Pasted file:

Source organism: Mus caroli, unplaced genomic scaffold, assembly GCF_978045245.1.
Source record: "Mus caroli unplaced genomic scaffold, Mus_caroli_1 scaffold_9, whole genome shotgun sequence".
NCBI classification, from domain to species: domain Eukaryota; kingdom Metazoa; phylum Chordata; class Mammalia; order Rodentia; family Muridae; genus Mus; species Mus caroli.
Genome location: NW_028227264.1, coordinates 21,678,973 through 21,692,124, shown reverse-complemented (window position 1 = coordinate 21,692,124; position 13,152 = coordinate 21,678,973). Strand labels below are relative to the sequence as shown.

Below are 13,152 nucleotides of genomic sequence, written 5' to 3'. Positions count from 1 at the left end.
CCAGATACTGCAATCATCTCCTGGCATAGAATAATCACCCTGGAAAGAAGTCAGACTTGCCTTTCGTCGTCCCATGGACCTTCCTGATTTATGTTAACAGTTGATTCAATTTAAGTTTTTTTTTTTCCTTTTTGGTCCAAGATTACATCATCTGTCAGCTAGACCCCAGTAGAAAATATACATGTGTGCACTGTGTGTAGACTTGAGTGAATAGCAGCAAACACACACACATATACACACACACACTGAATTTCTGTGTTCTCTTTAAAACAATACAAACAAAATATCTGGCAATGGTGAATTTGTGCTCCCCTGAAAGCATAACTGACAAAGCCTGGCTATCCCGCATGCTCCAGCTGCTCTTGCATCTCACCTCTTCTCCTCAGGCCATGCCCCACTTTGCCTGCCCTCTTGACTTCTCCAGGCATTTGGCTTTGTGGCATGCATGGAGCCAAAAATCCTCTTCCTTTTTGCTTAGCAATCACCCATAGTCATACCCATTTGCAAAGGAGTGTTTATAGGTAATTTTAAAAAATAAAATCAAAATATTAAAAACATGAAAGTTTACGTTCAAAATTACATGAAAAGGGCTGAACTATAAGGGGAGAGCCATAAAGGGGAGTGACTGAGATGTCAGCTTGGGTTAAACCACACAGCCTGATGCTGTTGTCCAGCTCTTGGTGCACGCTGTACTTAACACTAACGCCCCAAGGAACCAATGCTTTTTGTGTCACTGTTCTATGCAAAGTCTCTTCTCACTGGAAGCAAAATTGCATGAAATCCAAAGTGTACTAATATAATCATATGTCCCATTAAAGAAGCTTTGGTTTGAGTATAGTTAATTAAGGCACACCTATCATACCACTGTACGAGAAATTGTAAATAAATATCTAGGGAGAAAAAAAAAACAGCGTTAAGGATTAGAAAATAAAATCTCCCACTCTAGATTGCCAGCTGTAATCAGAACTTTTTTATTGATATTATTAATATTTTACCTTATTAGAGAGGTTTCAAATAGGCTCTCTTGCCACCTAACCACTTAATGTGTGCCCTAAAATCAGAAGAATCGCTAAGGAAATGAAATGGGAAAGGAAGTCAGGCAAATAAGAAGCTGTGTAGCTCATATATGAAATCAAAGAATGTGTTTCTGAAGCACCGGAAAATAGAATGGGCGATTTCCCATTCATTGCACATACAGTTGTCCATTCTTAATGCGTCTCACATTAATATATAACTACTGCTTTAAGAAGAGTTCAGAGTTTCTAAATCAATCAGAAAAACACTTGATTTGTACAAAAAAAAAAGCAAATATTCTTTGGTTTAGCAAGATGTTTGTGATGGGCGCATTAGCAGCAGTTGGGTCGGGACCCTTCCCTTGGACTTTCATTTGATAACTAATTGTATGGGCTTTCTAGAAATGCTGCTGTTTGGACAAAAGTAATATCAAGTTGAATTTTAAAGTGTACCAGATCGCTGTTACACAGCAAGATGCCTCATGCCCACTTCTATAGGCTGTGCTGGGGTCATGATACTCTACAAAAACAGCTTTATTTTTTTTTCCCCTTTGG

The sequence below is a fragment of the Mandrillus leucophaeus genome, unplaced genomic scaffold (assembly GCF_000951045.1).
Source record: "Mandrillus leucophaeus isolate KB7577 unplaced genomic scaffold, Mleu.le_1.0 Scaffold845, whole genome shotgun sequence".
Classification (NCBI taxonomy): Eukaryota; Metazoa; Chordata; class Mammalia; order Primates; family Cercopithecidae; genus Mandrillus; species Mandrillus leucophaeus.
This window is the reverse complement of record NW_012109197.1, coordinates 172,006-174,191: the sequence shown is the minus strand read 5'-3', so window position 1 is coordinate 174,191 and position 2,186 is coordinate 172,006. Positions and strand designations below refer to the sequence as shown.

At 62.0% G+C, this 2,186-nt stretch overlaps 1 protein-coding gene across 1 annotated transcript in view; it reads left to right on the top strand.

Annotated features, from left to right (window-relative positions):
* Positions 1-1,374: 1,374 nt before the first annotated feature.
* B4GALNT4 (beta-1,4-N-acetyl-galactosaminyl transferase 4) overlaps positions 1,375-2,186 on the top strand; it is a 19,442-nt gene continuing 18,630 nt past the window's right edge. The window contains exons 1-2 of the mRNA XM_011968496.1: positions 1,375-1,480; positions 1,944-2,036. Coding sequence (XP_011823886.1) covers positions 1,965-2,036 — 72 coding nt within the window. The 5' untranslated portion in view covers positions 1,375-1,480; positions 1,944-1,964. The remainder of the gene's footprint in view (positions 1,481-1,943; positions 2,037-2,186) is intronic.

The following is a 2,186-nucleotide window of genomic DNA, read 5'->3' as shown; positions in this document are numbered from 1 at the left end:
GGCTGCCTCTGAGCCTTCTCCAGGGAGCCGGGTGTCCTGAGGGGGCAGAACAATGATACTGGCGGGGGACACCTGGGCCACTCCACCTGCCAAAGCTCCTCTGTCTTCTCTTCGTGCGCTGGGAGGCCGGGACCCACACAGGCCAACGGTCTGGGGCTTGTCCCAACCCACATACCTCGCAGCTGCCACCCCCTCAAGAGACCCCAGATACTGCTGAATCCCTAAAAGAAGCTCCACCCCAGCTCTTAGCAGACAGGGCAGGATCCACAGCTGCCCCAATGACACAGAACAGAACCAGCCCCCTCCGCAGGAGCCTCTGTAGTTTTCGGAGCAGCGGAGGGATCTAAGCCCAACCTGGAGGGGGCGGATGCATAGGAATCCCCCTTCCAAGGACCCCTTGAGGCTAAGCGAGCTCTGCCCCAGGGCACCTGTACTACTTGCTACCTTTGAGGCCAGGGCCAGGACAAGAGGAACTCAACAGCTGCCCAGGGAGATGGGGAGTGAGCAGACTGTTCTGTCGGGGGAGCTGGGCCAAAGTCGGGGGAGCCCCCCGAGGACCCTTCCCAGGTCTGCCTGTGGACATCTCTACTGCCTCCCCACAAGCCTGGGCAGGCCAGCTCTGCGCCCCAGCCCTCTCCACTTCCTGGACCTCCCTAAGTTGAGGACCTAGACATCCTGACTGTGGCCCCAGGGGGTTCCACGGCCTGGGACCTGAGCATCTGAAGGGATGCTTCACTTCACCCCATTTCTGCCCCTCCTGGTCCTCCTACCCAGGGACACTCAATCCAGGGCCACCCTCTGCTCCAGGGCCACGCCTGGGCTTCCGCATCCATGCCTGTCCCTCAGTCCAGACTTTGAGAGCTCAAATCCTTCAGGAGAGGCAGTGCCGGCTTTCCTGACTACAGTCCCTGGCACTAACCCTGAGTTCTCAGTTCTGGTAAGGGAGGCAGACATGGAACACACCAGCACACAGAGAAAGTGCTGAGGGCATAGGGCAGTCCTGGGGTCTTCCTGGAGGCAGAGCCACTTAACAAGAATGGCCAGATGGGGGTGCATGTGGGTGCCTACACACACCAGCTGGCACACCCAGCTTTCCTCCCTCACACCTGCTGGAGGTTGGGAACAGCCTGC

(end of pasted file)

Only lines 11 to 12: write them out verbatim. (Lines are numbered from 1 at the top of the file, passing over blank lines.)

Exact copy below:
At 62.0% G+C, this 2,186-nt stretch overlaps 1 protein-coding gene across 1 annotated transcript in view; it reads left to right on the top strand.

Annotated features, from left to right (window-relative positions):